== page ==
Has Going to School Become Obsolete?

The issue of technology and education has been a popular one for some time now, and it’s begun to raise the question, has the traditional classroom become a thing of the past? If we track the traditional classroom’s history, we’ll find that it had a lot to do with uniformity: 300 years ago, the British Empire thought it’d be handy to train all British subjects the same way so they all wrote in the same script, could read, and did math in their heads. All this was a great idea at the time and we owe much of our subsequent advancement to standardized schooling but times have changed, haven’t they?

The Internet changed everything…

Everyday, more and more students have instant access to the internet (and by extension, the world) through a cellphone or a tablet. How far are we really from the web-class? The Skype-lecture isn’t uncommon in many colleges, and it’s reasonable to wonder if or when it’ll become the standard rather than an auxiliary tool.

And then we turn to online universities (more and more keep cropping up), which are, according to some, a more convenient way to earn a degree without leaving the comfort of your home, or, more relevantly, good for people with day jobs who can’t afford to schedule their lives around classes. If it’s being done in higher education, what’s keeping online teaching from becoming prevalent in secondary schools?

It looks like we might lose the physical proximity which has thus far been involved in education. Do teachers and students really need to be in the same room? Do students really need to learn how to read and write in cursive when everyone types everything anyway? Isn’t learning to type more important than learning penmanship?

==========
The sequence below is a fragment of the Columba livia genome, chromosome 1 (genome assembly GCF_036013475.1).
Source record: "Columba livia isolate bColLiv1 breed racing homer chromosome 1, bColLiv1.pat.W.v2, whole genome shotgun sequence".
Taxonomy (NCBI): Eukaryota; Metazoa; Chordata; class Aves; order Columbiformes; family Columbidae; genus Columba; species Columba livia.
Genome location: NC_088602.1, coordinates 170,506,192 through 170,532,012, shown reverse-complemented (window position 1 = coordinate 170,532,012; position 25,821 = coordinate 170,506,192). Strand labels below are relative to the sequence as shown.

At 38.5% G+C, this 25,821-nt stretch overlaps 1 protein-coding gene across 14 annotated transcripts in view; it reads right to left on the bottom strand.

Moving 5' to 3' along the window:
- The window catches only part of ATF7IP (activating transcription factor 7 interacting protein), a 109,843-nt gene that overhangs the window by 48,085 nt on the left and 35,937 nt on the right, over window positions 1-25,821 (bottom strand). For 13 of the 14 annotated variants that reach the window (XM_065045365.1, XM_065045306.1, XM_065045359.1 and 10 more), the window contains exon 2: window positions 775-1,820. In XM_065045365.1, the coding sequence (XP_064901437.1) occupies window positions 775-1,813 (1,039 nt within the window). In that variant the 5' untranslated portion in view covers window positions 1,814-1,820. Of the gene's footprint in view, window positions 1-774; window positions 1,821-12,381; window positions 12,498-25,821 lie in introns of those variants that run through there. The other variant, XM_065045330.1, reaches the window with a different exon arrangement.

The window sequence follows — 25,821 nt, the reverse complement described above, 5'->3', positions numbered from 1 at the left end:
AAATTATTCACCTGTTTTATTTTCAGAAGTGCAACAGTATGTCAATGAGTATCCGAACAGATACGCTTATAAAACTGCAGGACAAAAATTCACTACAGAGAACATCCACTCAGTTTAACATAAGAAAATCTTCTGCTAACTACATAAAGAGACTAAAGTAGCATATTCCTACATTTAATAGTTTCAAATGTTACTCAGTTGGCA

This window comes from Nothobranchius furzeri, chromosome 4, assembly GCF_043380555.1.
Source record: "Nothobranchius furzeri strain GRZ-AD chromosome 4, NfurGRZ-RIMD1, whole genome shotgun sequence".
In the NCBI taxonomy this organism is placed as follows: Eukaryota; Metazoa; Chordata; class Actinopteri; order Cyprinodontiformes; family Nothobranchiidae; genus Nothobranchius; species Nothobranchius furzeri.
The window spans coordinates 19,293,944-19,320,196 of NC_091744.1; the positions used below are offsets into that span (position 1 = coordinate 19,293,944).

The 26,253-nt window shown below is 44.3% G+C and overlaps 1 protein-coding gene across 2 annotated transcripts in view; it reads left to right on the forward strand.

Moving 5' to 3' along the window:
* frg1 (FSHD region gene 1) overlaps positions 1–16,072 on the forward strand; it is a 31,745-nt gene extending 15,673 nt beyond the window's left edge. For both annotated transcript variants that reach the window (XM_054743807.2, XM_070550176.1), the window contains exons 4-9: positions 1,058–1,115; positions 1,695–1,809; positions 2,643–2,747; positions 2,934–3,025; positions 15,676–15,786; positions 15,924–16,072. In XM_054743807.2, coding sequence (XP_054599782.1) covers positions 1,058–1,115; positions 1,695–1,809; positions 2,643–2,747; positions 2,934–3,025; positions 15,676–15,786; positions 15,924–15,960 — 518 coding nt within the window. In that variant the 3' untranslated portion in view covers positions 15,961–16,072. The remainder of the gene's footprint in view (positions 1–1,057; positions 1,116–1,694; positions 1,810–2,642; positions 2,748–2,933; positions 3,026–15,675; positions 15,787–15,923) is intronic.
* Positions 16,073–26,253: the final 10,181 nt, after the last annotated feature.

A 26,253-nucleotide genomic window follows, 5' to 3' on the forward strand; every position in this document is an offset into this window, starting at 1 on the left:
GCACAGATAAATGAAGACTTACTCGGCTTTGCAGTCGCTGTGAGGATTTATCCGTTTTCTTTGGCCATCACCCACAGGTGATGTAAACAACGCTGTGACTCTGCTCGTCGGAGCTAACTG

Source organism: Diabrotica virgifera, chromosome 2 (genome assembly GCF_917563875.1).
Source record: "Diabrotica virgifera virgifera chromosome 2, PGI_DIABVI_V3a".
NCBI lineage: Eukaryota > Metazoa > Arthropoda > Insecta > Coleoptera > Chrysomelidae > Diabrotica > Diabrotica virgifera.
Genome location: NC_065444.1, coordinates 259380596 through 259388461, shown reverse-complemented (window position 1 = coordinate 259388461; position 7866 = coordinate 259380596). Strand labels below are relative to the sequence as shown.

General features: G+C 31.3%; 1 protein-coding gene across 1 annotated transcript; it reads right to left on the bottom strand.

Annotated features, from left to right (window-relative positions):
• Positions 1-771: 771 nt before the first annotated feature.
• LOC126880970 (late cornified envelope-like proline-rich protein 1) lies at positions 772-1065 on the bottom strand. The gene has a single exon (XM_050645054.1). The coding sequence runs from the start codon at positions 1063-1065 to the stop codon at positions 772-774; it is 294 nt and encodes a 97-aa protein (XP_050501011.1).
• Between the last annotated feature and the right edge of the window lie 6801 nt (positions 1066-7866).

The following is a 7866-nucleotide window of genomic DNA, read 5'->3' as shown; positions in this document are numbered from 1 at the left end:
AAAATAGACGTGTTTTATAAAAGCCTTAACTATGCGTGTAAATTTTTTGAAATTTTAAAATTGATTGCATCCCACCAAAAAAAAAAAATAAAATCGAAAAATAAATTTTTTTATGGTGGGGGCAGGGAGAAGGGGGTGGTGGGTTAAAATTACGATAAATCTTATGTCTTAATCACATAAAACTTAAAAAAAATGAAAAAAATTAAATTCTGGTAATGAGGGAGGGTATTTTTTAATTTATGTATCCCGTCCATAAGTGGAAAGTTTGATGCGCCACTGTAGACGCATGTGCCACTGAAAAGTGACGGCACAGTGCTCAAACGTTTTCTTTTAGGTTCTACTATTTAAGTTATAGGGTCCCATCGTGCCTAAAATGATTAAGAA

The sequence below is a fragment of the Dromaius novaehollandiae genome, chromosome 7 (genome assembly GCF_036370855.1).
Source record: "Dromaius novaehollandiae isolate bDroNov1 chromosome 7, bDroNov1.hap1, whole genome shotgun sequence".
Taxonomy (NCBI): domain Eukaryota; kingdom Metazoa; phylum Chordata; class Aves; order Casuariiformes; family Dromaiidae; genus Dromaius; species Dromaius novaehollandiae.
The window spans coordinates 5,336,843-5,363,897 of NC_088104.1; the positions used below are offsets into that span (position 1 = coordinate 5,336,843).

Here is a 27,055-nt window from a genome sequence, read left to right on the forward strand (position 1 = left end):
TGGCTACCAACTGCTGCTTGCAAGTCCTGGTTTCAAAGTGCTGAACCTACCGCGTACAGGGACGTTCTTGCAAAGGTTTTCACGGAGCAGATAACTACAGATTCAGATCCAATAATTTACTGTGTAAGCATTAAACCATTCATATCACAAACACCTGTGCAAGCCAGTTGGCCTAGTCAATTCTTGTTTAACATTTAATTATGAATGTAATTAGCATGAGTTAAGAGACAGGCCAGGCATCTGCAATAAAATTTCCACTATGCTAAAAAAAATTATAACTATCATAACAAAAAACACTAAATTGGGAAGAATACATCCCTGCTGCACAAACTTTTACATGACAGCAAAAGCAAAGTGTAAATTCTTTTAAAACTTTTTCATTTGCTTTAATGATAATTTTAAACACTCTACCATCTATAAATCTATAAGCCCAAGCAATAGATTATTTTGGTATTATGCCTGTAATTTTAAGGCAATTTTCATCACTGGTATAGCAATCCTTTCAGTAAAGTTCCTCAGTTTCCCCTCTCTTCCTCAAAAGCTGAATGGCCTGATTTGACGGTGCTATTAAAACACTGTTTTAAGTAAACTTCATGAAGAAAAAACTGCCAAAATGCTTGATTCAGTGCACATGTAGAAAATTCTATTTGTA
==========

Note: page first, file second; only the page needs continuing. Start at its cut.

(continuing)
Are some skills dying out? Should we let them?

When I was in grade school, my teachers told my mom that my handwriting, sloppy as it was, wasn’t something to be concerned about because I’d be using a computer more and more with my time in school. That was over twenty years ago. Now before we all start panicking about the school system churning out robots, we should remember that there are benefits to an educational standard, but we can’t lose sight of the potential kids have to learn organically, in the way that comes most naturally to them: some research shows that children, left to their own devices, do very well learning at their own speed. Sometimes they even surpass the students in private schools with professional teachers. It’s no accident that home schooling is becoming more and more popular.

What, if anything, should we give up?

We all have our attachments to the past but if using a computer instead of a pen and attending a class from home is a better educating tool, then should we stop resisting the technologization of the classroom? Many researchers think we shouldn’t. Writing by hand is useful for the development of kids’ motor skills and critical thinking, and we shouldn’t be so quick to dismiss the communal, collaborative spirit of the engaged classroom, and the kinship that comes from sharing a physical space. There’s nothing that says we can’t make the best use of technology while nurturing and celebrating the differences between students.

Sound off in the comments! What do you think about the tech-heavy classroom? Is there an advantage to the standard school day? Do kids benefit from being with each other and their teachers?